Ancient Modernity

For the longest time, I’ve been dying to get a septum (even before it was trendy). Unfortunately, if I pierce or tattoo anything on my body, my parents will cut me off. And I like having things like insurance and my tuition partially paid for, so I finally found the perfect faux septum piercing on Amazon and new that I had to whip it out for a shoot.

For knowledge about getting your own septum piercing, make sure to read up on the process as well as the cultural history before going under the needle.

This time around, I decided that I want to mix it up and create a simple look and let the grandeur of the locations speak for themselves. I headed to the Boston Public Library and the Fairmont Copley Plaza, two of Boston’s most iconic destinations particularly for their architecture.

If you know me personally, you know I’m obsessed with architecture. I have a leaning towards all things ornate and I’ve been known to walk into my friend’s homes and compliment their floors. You can image why I love the Instagram @ihavethisthingwithfloors.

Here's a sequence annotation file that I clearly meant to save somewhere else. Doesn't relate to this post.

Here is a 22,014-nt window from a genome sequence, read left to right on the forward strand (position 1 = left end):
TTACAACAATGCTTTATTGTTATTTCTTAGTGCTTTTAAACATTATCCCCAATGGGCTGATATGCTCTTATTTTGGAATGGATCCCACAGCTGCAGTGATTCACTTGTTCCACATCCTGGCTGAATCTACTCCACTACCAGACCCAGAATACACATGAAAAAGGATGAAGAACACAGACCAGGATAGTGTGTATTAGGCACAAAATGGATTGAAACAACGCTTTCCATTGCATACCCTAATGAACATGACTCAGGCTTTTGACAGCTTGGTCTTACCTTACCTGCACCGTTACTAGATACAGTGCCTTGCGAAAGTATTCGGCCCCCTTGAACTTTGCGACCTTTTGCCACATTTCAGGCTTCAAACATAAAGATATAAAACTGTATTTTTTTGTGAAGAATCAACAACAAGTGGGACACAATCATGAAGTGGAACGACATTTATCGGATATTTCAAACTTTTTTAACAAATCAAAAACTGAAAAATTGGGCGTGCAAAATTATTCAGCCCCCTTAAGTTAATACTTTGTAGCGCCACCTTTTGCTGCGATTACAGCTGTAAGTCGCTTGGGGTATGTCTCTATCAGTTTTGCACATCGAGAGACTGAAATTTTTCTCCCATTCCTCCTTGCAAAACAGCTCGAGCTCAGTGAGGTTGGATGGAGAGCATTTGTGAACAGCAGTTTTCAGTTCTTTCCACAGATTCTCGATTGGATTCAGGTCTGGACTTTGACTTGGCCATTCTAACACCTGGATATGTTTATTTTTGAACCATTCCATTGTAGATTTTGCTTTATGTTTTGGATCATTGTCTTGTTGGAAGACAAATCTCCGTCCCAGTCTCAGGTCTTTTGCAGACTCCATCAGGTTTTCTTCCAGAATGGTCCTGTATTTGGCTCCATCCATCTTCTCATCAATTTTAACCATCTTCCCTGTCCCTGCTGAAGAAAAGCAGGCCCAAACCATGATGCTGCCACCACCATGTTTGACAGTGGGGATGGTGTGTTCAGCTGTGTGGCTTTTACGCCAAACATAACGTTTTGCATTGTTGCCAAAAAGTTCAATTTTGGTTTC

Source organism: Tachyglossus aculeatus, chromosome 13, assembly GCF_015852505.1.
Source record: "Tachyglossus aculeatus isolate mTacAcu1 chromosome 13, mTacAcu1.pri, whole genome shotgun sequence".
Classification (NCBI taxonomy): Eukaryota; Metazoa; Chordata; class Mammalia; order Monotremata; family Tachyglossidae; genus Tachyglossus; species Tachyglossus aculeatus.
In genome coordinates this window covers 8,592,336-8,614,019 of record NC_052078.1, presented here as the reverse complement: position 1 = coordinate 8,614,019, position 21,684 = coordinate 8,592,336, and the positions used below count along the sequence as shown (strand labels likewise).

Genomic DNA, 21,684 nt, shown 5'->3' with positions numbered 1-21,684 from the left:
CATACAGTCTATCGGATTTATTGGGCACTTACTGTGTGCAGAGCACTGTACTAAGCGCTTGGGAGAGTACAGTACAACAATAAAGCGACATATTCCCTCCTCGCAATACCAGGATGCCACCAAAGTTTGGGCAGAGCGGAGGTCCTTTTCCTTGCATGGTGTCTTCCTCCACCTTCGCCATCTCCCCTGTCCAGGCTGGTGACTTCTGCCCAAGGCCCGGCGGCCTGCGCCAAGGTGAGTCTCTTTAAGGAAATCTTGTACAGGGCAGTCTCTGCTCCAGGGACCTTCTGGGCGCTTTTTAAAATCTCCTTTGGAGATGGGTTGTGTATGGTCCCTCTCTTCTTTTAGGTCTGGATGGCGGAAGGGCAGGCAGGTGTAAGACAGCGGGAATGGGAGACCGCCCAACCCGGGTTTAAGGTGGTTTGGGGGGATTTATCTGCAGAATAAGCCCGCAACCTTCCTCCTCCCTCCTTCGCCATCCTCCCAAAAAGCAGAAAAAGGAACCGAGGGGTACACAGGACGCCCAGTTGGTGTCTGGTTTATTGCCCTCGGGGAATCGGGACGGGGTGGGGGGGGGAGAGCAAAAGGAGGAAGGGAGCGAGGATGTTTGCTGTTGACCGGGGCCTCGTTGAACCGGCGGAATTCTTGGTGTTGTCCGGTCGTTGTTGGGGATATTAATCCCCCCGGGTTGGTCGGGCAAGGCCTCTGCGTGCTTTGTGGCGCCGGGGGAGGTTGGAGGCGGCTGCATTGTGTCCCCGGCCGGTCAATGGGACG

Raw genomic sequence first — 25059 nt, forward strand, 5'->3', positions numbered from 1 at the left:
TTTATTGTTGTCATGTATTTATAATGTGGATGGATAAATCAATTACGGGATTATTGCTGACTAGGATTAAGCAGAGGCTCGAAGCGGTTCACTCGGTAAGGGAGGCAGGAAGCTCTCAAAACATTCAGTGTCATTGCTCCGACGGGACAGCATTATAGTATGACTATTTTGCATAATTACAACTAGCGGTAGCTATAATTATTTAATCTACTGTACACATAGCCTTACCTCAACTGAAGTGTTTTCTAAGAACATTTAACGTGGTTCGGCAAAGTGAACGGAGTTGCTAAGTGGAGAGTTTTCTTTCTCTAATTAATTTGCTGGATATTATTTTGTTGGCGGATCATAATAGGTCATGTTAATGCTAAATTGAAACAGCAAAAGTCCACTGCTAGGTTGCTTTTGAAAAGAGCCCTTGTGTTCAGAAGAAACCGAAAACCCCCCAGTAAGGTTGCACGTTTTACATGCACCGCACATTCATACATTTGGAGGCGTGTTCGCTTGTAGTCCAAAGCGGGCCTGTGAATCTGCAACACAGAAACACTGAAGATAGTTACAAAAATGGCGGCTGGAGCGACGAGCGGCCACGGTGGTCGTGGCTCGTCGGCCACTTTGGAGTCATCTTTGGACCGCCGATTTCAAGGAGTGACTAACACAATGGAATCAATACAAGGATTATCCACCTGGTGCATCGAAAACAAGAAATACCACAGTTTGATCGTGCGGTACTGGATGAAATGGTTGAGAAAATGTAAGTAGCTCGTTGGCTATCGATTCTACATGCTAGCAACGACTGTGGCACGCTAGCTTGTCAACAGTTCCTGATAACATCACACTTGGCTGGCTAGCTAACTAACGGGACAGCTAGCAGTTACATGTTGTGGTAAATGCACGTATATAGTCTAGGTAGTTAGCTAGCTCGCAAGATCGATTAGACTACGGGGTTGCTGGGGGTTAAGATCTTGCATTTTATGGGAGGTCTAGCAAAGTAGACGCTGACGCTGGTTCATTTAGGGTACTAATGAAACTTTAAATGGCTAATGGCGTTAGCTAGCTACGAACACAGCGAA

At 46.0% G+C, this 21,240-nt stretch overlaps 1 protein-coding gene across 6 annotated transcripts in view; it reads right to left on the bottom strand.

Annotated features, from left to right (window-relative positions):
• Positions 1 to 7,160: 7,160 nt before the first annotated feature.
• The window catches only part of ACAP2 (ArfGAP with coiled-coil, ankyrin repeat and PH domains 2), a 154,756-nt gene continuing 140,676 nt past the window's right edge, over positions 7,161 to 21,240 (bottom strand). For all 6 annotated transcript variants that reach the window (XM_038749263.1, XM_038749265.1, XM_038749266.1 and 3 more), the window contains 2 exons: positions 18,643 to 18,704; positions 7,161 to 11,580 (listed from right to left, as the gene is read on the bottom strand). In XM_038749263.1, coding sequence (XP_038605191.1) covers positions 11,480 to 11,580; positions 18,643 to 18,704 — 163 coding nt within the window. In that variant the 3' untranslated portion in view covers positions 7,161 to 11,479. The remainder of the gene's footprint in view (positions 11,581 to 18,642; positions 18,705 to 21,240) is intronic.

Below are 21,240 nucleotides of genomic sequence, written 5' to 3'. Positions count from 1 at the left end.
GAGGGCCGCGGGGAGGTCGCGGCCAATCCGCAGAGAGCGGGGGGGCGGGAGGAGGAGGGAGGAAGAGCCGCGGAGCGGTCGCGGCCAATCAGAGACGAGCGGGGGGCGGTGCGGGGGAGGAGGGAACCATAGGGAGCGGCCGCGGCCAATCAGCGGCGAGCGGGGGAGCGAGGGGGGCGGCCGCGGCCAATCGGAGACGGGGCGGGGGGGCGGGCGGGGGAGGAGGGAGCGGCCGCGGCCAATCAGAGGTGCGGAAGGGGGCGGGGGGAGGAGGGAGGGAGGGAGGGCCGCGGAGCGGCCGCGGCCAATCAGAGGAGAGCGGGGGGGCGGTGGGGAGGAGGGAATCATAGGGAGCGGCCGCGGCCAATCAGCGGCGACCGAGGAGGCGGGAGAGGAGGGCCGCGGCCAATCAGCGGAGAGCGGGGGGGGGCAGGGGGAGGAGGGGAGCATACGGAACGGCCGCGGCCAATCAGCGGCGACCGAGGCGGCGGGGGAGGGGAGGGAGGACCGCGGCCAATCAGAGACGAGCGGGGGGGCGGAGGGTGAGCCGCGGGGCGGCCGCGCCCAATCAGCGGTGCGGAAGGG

My look this time around was simple, so instead of talking about fashion, I’m going to tell you about the architecture of these two iconic spaces.

The Boston Public Library McKim building was designed by Charles Follen McKim and is known as his “palace for the people.” The building is the “first outstanding example of Renaissance Beaux-Arts Classicism in America.” Walking through its grand halls, I felt like I was transported back to Ancient Rome, Ancient Egypt, the Renaissance and various other time periods. I’m also biased towards being enamored with this building as it’s a prime example of Italianate architecture and we know how much I love my culture.

The Fairmont Copley Plaza was designed by Henry Janeway Hardenbergh, also famous for designing New York City’s iconic Plaza Hotel. The hotel features gilded coffered ceilings and is built in the Empire style. Among some the famous guests to stay at the hotel including ever US President since Taft, the most frequented was John Singer Sargent who even painted an angel on the ceiling of the Oval Room, which was unfortunately painted over during renovations in the 1940s.

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Photography by Nicki Gitter

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